Responding to a paragraph in Najib’s affidavit where the politician apologised for any inconvenience caused and asking the Court of Appeal to hear the new evidence application at the earliest date to avoid delays, Budiman disputed this and said that Najib’s application was instead “wilfully filed to delay the judicial process of these appeals”.

Najib’s application to add in evidence to his SRC appeal was filed on December 1, which is about six months after the Court of Appeal had concluded hearing the appeal in May 2021.

Najib’s application was also filed after the Court of Appeal’s November 23 announcement that it would deliver its decision on the appeal on December 8.

As for Najib’s claim in his application that he did not know that RM42 million was transferred from SRC into his bank accounts in 2014 and 2015 as he believed them to be donations from Arab royalty, Budiman said the High Court had found that the “narrative of the Arab donation is contrived and fabricated.”

Budiman also argued that Najib had failed to show the connection and relevance of the additional evidence that the latter is seeking to get by asking for Malaysian Anti-Corruption Commission (MACC) chief Datuk Seri Azam Baki and MACC investigating officer Rosli Hussein to testify in the appeal.

He pointed out that Najib appears to be seeking to get additional evidence from the two MACC officers relating to 1MDB transactions and money originating from 1MDB, but pointed out that such purported evidence has nothing to do at all with SRC. Najib’s SRC trial involves SRC funds, and not 1MDB funds.

“The applicant relied on mere conjecture and speculation to establish that there exists a conspiracy to suppress evidence relating to the SRC trial,” he concluded when asking the Court of Appeal to dismiss Najib’s application.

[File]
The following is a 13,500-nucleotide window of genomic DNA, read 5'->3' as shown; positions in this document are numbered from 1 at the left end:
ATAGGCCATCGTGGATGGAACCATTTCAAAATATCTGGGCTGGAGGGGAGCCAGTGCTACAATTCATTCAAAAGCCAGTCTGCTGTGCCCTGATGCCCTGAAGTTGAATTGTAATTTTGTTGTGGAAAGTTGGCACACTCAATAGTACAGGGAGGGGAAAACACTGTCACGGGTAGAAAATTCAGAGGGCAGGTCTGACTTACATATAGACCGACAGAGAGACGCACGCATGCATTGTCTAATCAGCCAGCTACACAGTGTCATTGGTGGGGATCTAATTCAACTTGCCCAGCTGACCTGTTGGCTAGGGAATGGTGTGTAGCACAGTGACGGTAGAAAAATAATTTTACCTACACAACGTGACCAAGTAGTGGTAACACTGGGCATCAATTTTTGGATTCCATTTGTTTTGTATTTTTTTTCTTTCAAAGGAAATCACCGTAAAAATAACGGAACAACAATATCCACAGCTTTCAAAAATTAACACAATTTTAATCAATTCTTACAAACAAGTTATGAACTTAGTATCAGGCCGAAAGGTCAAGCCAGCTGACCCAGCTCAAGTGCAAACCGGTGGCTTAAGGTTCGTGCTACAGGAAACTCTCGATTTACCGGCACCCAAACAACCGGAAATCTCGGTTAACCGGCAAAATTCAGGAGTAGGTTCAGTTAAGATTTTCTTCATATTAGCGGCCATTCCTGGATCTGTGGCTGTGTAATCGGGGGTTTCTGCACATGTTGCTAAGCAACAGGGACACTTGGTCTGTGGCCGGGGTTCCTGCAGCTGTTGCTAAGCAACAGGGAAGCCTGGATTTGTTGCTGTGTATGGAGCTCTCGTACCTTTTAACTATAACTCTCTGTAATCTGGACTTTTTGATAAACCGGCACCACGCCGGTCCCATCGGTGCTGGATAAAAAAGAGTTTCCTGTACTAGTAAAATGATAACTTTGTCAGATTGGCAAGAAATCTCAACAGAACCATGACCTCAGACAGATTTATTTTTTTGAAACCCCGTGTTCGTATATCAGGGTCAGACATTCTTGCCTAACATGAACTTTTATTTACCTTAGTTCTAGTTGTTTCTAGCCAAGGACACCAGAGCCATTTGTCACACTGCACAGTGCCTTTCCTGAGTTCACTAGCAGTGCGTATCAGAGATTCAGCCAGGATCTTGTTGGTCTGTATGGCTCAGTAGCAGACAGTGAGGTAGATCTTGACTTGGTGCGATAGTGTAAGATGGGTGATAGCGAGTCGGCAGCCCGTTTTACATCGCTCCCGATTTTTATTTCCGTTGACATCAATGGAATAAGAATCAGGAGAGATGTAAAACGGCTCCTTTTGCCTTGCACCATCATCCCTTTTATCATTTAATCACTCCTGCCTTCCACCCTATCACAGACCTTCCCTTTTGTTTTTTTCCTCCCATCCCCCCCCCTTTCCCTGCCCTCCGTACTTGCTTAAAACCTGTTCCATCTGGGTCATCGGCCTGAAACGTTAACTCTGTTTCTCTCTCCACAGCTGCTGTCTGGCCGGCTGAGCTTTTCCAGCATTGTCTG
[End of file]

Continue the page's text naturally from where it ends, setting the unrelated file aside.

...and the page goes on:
Lawyer Tan Sri Shafee Abdullah arrives at the Court of Appeal in Putrajaya April 13, 2021. — Picture by Yusof Mat Isa
Lawyer Tan Sri Shafee Abdullah arrives at the Court of Appeal in Putrajaya April 13, 2021. — Picture by Yusof Mat Isa

Last week, Najib’s lead defence lawyer Tan Sri Muhammad Shafee Abdullah held a press conference, insisting that his client is not to blame for what may be seen as a “last minute” application and claimed that his client did not delay filing the application for more evidence to be added.

Tomorrow, the Court of Appeal is scheduled to hear Najib’s application to add in more evidence to the SRC appeal before the court delivers its decision on the appeal.

The day after tomorrow is scheduled for the Court of Appeal to give its decision on whether Najib has succeeded or failed in his appeal against his conviction, fine and jail term in the SRC case.

Najib was appealing the High Court’s July 28, 2020 decision, which had found him guilty of all seven charges relating to SRC’s RM42 million.

The High Court had sentenced Najib to 10 years’ jail for each of six charges (three counts of criminal breach of trust and three counts of money laundering), and had also sentenced him to 12 years’ jail and a RM210 million fine with an additional five years’ jail if the fine is not paid for the abuse of position charge.

The High Court had decided that all jail sentences would run concurrently or at the same time, which would mean a maximum imprisonment of 12 years for Najib.